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Roadwork update:

By Staff | Apr 2, 2011

The bulldozers will cease rumbling on some road projects in the city this year, bringing an end to years-long traffic headaches on roads like Santa Barbara and Del Prado boulevards.
Concrete will start to be torn up in another part of the city, though, as Cape Coral Parkway will begin life anew when its reconstruction begins later in the summer.
When it’s all said and done, millions of dollars will have been spent to make Cape Coral roadways wider, fresher and newer, and some of the city’s major thoroughfares will be ready to handle traffic loads for years to come.

Del Prado Extension/Santa Barbara
A ribbon-cutting ceremony and Family Fun Walk are set for Saturday, May 21, to celebrate the nearly completed Del Prado extension.
The $23 million project will come in on schedule, according to project spokeswoman Maricelle Venega, and is expected to be fully wrapped up by July.
Work on the Del Prado extension began in 2007, which included widening it to six lanes, adding landscaping, drainage, widening of bridges, adding retention ponds and 10-foot multi-use paths for pedestrians, among other changes.
The ribbon cutting is designed to get citizens out on the extension’s new walkway to see first hand the changes that have come to Del Prado Boulevard north of Pine Island Road.
Santa Barbara Boulevard, too, is expected to be wrapped up this year, following four years of work that extended from Pine Island Road nearly to Veterans Parkway.
As with Del Prado, Santa Barbara went through a dramatic change as the roadway was widened from four lanes to six in most places, curbing and drainage systems were installed and sidewalks added for pedestrian use and safety.
Valued at $28 million, the newly realized Santa Barbara also features the extension of Trafalger Parkway through Santa Barbara, turning the three-way intersection into a four-way intersection.
Venegas said each projects, while similar, provided its unique challenges due to different business and traffic volumes.
“They both had their own challenges,” Venegas said. “You have them in every project because you have to be tuned in to each of the roadways and the volumes of traffic and the businesses and residents along the corridor. You have to keep them safe.”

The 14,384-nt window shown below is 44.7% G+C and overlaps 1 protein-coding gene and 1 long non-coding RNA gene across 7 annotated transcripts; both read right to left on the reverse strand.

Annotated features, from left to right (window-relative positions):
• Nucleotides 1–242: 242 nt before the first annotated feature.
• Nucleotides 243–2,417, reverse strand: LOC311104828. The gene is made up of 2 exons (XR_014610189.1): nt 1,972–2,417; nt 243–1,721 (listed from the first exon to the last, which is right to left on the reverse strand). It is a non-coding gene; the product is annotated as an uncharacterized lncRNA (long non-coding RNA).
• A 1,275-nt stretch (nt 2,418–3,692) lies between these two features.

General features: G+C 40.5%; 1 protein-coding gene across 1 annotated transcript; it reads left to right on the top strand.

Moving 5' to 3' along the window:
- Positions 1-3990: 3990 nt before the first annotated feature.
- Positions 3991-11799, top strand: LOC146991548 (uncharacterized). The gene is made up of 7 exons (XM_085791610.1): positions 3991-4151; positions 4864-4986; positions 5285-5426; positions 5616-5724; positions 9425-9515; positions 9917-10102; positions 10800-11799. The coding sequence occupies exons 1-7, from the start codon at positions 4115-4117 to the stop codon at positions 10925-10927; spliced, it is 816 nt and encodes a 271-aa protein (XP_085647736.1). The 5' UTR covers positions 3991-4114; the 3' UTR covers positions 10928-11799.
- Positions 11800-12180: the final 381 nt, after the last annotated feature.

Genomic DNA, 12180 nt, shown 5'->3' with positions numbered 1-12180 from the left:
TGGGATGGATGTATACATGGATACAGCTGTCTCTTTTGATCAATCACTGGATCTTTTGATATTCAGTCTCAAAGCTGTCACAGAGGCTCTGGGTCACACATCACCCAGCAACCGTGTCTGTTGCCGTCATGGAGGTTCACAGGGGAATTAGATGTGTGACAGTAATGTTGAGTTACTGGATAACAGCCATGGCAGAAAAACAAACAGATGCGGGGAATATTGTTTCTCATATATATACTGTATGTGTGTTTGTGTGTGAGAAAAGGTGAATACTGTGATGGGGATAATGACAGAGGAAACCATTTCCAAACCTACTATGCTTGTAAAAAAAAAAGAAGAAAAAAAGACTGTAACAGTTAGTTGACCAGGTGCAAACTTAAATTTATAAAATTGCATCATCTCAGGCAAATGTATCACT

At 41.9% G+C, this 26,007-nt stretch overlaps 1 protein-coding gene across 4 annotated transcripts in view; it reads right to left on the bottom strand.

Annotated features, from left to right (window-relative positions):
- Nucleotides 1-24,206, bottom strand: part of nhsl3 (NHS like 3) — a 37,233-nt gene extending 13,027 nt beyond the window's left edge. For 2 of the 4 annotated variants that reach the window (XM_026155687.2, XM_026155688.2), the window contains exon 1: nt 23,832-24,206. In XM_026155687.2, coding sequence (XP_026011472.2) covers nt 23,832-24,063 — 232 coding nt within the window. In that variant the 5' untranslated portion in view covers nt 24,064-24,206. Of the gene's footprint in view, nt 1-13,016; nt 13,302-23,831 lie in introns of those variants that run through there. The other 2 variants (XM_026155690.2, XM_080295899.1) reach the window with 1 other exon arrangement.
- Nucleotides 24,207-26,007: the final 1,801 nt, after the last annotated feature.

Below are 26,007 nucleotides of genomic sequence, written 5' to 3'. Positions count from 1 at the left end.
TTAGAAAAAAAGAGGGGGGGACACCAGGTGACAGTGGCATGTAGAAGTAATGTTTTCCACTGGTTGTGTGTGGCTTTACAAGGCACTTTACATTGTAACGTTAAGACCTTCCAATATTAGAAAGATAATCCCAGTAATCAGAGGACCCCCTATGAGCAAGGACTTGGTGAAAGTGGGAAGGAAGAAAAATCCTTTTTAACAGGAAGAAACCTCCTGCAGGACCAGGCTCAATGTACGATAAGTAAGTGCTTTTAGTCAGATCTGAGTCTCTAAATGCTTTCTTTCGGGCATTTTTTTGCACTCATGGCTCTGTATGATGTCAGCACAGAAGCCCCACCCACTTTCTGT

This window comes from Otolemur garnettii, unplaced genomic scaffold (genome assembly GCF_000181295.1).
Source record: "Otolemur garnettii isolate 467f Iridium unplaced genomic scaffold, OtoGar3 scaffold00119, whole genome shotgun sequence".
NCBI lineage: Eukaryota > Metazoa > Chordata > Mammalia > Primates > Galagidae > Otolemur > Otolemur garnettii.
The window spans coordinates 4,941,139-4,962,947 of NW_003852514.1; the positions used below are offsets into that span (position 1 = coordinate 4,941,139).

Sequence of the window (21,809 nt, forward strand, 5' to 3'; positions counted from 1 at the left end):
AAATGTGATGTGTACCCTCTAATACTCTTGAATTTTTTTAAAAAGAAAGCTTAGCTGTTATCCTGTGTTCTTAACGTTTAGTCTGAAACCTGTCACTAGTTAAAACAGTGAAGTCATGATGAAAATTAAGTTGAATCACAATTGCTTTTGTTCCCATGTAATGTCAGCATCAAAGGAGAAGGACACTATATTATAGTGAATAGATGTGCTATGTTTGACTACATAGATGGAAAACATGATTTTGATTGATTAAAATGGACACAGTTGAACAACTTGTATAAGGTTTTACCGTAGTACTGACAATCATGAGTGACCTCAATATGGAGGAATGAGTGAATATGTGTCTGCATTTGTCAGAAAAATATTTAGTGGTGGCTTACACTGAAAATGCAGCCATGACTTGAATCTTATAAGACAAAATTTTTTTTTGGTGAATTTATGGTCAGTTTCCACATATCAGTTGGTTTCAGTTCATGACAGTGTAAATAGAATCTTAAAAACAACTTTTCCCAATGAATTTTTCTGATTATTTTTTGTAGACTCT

Cape Coral Parkway
Plans are in the works to spend nearly $1.8 million to rebuild Cape Coral Parkway from Coronado Parkway to Del Prado Boulevard.
Plans call for not merely resurfacing the road, but instead will include milling the existing road before it is resurfaced.
The road will be milled five inches, then layered with four inches of structure asphalt, and an inch of surface asphalt, according to city staff.
The project should keep Cape Coral Parkway looking good for several years.
The project was put on hold so that “snow bird” season could pass, and the parkway would have less traffic on a daily basis.
According Stephanie Smith from the Cape Coral Transportation Department, the project could face some delays due to the “rainy season,” but for now is scheduled to begin in July and wrap up in October.
Smith said the project will cause some delays along the parkway, but all businesses that front the main thoroughfare are well aware of the forthcoming work.
Two lanes of thru traffic will remain open during peak hours, according to Smith, and crews are expected to work 24 hours a day to speed the project along.
“Our intent is to be out of the way and completed by early October,” Smith said.

Toll Booth Work
The conversion of the Midpoint Toll Booth Plaza into a one-way tolling location is expected to be completed in June. By then, conversion of the Cape Coral bridge Toll Booth Plaza will be a month old.
Both projects, combined, are valued $12.6 million.
Four years ago the county flirted with one-way tolls, and eventually decided it was the way to go.
As county transportation staff was cut in half, it made sense then to reconfigure toll booths that were no longer needed, and to speed up traffic along those corridors.
According to Lee County Transportation Director Paul Wingard, the project’s cost will be exceeded by the savings in the long-run and, and will help travellers get to their destinations quicker and cleaner.
“It helps to improve the flow of traffic considerably,” Wingard said. “It reduces the amount of emissions from vehicles and helps them to flow freely.”
The Midpoint toll booth plaza work took about a year to complete, and the Cape Coral toll booth plaza is estimated to take roughly the same amount of time, according to Wingard.
When work on the Cape Coral bridge is ongoing, Wingard said drivers can use the Midpoint bridge and add only 10 minutes to their commute times.
“We did Midpoint first because we think traffic will be smooth. They can go to Midpoint and not add a tremendous amount of time,” he added.